Posted by Achim Nohl on August 23, 2012
Finally, nine months after the next-generation SoC project was kicked off, the first prototype board has finally arrived! There are just six months left to get Android and Linux up and running. Since Android should take full advantage of the latest hardware additions, let’s make sure we get it ported as quickly as possible. Unfortunately, it is not that easy. Before you can care about porting your OS and developing the drivers for your special hardware, you have to deal with the boring, but necessary initialization of the hardware. This is typically done by a so-called boot monitor. A boot monitor is a software program in ROM that gets launched after pressing the power-on button on your hardware. Even though the boot monitor is not a large piece of software (compared to the OS etc.), it provides complex functions and interacts with many hardware peripherals. As an example, the classic minimal functions of a boot loader are given below:
Often, the boot monitor is not executed on the main CPU, but by a small companion controller. With the introduced functions, the boot monitor easily sums up to a few 100KB of highly platform-hardware-dependent source code. So, the boot up effort you thought you wouldn’t need to be concerned about when the first hardware sample board arrives now requires quite some development. Instead, you would prefer to start programming and validating the advanced features of your new product, such as the new GPU, but the hardware initialization step cannot be side stepped.
Due to the complexity of ROM code development and because this task is right in the critical path of your time-to-market window, it has evolved to become one of the main use cases for virtual prototyping. After the board arrives, our experience tells us that the bring-up and validation of the OS and higher-level software can start immediately (same day). The ROM code, which has been developed using a virtual prototype (VP), is sufficiently equipped and tested to no longer be a gating task for the main software bring-up. Interestingly, VPs for ROM code development are relatively easy to build. The hardware peripherals that are used by the ROM code are–to a large extent–commodity peripherals, like UART, timer, clock generator, etc. Here, the necessary TLM models typically exist. Thus, the VP can be easily assembled using the available TLM models, and the respective driver development or porting can start. Other important components are the various system configuration controllers needed to program the oscillators, voltage regulators, etc. Those models are not complex from a hardware perspective as they mainly consist of configuration registers that drive certain signals on a configuration bus. However, they are tricky and complex to program as a bad configuration may prevent the system from booting or can even damage the board. Having a VP that models the effects of clock and voltage settings correctly is very helpful in verifying that the ROM code works on the hardware. Summarizing, the return on investment for using a VP has turned out to be relatively high for this type of software development.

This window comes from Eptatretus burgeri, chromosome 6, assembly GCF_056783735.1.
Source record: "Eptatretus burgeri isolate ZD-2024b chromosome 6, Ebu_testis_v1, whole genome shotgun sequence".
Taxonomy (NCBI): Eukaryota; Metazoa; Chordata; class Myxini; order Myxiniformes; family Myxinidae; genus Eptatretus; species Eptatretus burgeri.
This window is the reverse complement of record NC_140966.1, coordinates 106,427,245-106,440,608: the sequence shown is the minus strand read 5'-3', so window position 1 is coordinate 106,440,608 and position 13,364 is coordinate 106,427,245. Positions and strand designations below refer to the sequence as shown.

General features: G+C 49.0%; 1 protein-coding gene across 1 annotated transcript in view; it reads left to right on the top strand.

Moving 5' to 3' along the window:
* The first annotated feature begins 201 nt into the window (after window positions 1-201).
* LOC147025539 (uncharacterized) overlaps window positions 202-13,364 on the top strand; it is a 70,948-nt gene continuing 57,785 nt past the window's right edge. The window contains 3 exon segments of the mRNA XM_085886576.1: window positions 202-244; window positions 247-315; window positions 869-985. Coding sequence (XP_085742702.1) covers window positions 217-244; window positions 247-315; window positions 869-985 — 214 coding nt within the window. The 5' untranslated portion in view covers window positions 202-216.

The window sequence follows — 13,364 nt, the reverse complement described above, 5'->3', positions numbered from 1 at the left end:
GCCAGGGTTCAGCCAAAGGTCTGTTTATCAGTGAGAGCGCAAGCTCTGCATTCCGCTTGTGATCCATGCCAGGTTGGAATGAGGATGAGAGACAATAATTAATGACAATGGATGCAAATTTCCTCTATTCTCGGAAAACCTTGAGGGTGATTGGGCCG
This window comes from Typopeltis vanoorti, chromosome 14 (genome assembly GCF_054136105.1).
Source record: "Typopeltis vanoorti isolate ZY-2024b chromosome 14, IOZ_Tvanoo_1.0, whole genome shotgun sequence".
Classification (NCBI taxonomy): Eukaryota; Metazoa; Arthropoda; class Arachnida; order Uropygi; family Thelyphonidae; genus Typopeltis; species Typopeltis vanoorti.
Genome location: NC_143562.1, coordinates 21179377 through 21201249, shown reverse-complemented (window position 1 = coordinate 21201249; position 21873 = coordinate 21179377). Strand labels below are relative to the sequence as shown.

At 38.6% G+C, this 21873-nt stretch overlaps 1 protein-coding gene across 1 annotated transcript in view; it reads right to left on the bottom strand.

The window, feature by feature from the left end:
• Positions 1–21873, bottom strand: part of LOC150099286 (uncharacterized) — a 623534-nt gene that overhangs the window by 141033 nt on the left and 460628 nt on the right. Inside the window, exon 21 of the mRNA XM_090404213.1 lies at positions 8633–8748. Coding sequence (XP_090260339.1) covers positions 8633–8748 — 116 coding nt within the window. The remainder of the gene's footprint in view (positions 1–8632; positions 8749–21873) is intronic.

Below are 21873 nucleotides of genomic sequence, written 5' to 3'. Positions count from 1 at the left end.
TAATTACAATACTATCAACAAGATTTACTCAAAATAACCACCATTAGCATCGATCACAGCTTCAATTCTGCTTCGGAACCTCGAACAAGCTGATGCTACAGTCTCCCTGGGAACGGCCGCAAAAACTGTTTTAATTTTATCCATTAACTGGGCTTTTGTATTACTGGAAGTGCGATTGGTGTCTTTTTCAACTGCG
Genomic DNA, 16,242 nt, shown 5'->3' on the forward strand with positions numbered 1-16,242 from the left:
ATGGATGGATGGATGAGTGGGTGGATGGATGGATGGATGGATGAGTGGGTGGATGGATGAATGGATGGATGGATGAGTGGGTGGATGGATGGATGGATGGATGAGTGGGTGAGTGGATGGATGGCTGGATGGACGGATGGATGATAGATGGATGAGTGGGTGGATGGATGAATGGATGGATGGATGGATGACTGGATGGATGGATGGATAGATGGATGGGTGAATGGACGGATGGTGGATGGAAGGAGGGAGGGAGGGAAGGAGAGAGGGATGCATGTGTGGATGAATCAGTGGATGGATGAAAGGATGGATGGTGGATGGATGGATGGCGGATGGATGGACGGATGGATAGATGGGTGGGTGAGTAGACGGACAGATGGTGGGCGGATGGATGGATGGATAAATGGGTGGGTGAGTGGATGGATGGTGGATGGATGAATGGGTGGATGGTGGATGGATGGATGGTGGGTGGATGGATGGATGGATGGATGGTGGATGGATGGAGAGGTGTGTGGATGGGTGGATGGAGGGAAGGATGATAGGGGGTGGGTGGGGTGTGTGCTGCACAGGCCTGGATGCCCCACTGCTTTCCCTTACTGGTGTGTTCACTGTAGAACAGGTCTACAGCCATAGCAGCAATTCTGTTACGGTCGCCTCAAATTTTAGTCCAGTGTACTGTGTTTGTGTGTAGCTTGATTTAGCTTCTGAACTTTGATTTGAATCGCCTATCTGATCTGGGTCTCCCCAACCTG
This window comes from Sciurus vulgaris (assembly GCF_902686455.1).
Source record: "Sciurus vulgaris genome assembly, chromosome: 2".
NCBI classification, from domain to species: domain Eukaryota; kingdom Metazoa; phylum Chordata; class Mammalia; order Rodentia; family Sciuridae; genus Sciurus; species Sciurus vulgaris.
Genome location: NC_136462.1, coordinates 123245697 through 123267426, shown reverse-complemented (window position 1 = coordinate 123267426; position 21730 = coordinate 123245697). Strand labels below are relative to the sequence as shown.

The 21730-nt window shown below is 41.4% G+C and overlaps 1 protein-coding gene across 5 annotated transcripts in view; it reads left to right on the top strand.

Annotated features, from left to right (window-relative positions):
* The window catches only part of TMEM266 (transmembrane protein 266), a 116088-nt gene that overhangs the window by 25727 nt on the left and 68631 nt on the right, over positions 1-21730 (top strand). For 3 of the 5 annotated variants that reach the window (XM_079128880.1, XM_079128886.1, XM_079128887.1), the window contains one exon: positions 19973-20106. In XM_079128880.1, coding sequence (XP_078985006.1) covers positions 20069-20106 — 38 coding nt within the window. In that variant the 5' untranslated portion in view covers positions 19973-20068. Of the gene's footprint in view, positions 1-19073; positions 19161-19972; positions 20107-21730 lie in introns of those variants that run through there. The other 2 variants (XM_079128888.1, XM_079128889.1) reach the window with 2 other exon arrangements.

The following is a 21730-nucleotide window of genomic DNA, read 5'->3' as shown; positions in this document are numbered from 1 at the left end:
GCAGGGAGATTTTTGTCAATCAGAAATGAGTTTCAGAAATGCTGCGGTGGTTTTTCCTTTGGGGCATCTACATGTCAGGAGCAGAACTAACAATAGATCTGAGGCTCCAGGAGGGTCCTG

The other advantage of using a VP in this early stage of a project is that a VP does not actually need ROM code to boot the OS. Many of the functions that are provided by the boot monitor, such as loading images into RAM/NOR flash, can be done instantly. As a result, a project dependency is broken and OS kernel porting can start simultaneously with ROM code development. We have seen our users booting Android just 3 days after the sample board has arrived.
After one year of blogging, this is my last post for “A View From the Top”. Going forward, my colleague Nithya Ruff will bring some fresh new thoughts and continue to post for this blog. Thank you for your interest and comments during the past year.
Patrick Sheridan is responsible for Synopsys' system-level solution for virtual prototyping. In addition to his responsibilities at Synopsys, from 2005 through 2011 he served as the Executive Director of the Open SystemC Initiative (now part of the Accellera Systems Initiative). Mr. Sheridan has 30 years of experience in the marketing and business development of high technology hardware and software products for Silicon Valley companies.
Malte Doerper is responsible for driving the software oriented virtual prototyping business at Synopsys. Today he is based in Mountain View, California. Malte also spent over 7 years in Tokyo, Japan, where he led the customer facing program management practice for the Synopsys system-level products. Malte has over 12 years’ experiences in all aspects of system-level design ranging from research, engineering, product management and business development. Malte joined Synopsys through the CoWare acquisition, before CoWare he worked as researcher at the Institute for Integrated Signal Processing Systems at the Aachen University of Technology, Germany.
Tom De Schutter
Tom De Schutter is responsible for driving the physical prototyping business at Synopsys. He joined Synopsys through the acquisition of CoWare where he was the product marketing manager for transaction-level models. Tom has over 10 years of experience in system-level design through different marketing and engineering roles. Before joining the marketing team he led the transaction-level modeling team at CoWare.